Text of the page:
Monday, October 5, 2015

Indigenous Knowledge Underlies Northwest Earthquake Research

The land shook, and the ocean flooded in.

Indigenous oral history up and down the coast from northern California as far north as British Columbia tells, in different ways, the same story. Be it the Nuu-chah-nulth on Vancouver Island talking about someone getting earthquake foot, or the Yurok stories of Thunderbird and Whale fighting, it all adds up to one thing: Around 1700, a massive earthquake and tsunami tore apart the region.

Although Indigenous Peoples in the Northwestern U.S. and British Columbia have long recounted such tales, scientists only gave them credence upon discovering the Cascadia fault and the danger it causes. As The New Yorker reported in a comprehensive piece in July about the Juan de Fuca plate and the Cascadia subduction zone, researchers didn't turn to indigenous knowledge until they discovered the fault and began calculating when it was due for another jolt.

“In a 2005 study, Ruth Ludwin, then a seismologist at the University of Washington, together with nine colleagues, collected and analyzed Native American reports of earthquakes and saltwater floods. Some of those reports contained enough information to estimate a date range for the events they described. On average, the midpoint of that range was 1701,” The New Yorker noted. “It does not speak well of European-Americans that such stories counted as evidence for a proposition only after that proposition had been proved.”

An article in Hakai Magazine changes all that by starting with indigenous accounts of the great earthquake and tsunami, which wiped out entire villages and left canoes hanging in trees. In numerous tribal accounts, it is all laid out.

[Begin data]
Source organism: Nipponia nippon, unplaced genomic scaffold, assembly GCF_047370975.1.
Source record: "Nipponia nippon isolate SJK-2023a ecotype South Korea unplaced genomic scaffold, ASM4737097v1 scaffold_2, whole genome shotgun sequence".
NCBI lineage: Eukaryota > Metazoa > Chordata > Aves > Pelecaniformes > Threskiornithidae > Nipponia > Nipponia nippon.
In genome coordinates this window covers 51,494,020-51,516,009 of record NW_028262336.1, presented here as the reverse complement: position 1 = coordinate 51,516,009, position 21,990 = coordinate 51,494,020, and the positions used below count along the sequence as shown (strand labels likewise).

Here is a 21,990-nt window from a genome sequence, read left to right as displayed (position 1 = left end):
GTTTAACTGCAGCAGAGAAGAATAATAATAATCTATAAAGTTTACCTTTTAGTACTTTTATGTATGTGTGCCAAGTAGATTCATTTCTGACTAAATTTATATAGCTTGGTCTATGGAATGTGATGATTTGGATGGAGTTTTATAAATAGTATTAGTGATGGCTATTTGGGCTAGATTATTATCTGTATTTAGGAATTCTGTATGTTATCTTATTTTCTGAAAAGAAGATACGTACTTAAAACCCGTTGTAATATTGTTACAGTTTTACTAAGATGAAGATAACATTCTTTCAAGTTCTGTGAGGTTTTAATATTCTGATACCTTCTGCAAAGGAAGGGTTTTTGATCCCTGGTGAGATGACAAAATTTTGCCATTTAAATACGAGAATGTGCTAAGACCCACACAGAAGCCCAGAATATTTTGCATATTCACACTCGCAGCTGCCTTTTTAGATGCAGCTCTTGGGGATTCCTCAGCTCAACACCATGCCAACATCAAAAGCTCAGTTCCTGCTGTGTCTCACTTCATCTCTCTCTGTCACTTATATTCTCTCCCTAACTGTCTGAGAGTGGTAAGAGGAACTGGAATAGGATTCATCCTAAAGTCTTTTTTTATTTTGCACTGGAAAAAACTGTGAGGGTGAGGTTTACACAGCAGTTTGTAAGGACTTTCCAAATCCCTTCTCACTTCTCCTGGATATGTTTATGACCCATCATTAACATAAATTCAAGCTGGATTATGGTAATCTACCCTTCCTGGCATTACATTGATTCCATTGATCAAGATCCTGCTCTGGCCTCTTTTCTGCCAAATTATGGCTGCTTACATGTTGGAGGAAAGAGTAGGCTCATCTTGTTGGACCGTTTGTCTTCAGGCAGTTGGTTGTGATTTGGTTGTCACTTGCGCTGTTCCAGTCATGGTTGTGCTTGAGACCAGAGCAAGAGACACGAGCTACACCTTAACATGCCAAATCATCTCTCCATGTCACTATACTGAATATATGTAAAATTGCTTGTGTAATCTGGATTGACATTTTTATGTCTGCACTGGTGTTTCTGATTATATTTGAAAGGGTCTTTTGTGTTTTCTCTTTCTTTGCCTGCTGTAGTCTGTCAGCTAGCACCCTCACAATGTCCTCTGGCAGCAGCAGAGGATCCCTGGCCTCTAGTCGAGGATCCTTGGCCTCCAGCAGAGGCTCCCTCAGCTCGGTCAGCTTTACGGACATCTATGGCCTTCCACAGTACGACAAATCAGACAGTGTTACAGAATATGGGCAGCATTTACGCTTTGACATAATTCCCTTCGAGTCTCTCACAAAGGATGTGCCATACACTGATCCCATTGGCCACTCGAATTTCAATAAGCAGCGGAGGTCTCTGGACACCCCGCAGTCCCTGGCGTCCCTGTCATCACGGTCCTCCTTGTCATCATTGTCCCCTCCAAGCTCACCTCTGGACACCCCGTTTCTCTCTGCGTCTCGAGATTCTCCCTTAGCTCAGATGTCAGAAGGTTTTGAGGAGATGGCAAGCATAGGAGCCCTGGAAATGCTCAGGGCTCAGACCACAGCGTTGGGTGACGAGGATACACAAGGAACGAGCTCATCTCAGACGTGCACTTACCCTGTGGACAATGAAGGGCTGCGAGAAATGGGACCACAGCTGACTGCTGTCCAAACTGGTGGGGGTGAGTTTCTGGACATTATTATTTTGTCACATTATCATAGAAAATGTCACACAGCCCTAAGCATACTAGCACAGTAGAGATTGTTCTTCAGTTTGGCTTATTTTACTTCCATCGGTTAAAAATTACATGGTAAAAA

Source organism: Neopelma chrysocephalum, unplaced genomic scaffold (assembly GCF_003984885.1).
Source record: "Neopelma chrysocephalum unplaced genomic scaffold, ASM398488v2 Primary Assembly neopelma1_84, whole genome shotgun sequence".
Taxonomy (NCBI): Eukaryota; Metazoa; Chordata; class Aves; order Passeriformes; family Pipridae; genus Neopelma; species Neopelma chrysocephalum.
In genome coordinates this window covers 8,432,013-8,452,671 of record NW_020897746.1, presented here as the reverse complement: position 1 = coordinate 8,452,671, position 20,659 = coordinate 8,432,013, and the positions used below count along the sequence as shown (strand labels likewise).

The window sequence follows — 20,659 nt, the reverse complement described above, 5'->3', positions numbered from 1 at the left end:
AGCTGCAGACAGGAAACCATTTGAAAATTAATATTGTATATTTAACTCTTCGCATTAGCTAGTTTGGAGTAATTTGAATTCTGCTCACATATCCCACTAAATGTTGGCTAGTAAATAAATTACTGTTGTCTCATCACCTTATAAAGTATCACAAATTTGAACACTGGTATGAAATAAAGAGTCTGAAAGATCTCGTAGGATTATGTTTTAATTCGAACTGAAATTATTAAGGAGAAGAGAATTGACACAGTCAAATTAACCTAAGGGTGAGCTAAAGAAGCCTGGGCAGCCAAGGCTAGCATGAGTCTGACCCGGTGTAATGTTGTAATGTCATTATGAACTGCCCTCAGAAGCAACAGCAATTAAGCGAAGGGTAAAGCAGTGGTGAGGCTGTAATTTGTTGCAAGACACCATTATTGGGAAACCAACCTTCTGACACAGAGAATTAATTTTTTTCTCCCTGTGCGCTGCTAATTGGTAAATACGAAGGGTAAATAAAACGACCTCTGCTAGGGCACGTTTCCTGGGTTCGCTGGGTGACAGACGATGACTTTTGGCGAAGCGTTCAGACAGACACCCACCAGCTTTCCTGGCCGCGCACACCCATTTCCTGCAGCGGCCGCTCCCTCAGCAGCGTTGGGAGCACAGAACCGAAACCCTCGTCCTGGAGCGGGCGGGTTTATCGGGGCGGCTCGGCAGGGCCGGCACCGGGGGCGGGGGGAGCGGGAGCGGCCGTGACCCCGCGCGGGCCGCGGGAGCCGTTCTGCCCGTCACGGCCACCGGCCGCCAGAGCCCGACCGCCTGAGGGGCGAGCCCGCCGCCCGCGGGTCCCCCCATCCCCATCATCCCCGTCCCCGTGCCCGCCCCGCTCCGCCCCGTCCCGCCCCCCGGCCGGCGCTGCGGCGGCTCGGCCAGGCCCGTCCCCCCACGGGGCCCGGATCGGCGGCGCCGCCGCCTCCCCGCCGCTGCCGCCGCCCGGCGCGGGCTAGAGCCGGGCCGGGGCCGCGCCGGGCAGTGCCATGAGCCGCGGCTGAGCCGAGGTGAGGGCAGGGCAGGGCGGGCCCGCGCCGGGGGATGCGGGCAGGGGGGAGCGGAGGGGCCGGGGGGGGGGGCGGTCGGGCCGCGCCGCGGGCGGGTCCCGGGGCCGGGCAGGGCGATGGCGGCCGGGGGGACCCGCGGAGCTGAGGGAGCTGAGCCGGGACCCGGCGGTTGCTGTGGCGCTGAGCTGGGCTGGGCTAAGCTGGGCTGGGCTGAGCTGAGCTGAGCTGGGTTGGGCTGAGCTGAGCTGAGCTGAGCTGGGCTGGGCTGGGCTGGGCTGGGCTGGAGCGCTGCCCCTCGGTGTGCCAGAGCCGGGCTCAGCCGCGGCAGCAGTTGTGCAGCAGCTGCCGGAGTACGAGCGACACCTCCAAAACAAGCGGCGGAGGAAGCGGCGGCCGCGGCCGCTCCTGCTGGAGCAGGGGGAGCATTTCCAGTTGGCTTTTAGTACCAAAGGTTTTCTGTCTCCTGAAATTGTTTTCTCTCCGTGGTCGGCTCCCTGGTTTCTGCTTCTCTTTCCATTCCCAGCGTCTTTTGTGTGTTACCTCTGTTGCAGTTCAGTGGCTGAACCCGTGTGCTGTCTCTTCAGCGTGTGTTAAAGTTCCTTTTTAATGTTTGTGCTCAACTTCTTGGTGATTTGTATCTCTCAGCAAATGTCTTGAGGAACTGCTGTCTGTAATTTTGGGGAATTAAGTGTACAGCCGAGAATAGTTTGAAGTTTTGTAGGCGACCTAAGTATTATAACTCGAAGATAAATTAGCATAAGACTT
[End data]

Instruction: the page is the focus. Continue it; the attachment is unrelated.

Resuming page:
“What the indigenous people knew all along, geologists have known only since 1984,” writes Ann Finkbeiner in Hakai.

That’s the year that a study was published, and soon afterward, researchers began looking at indigenous accounts. They started with the Makah, deciding “to take the Makah story not as myth, but as history,” Hakai notes. The researchers “did something un-geoscientific: they decided to take the Makah story not as myth, but as history. That is, they assumed the Makah “were describing a geologically-recent tsunami, compared the Makah narrative with their understanding of Cape Flattery’s geology, found the similarity between story and geology ‘noteworthy,’ and published their findings in the scientific literature.”

This spurred another search, and eventually accounts were rounded up from 40 tribes.

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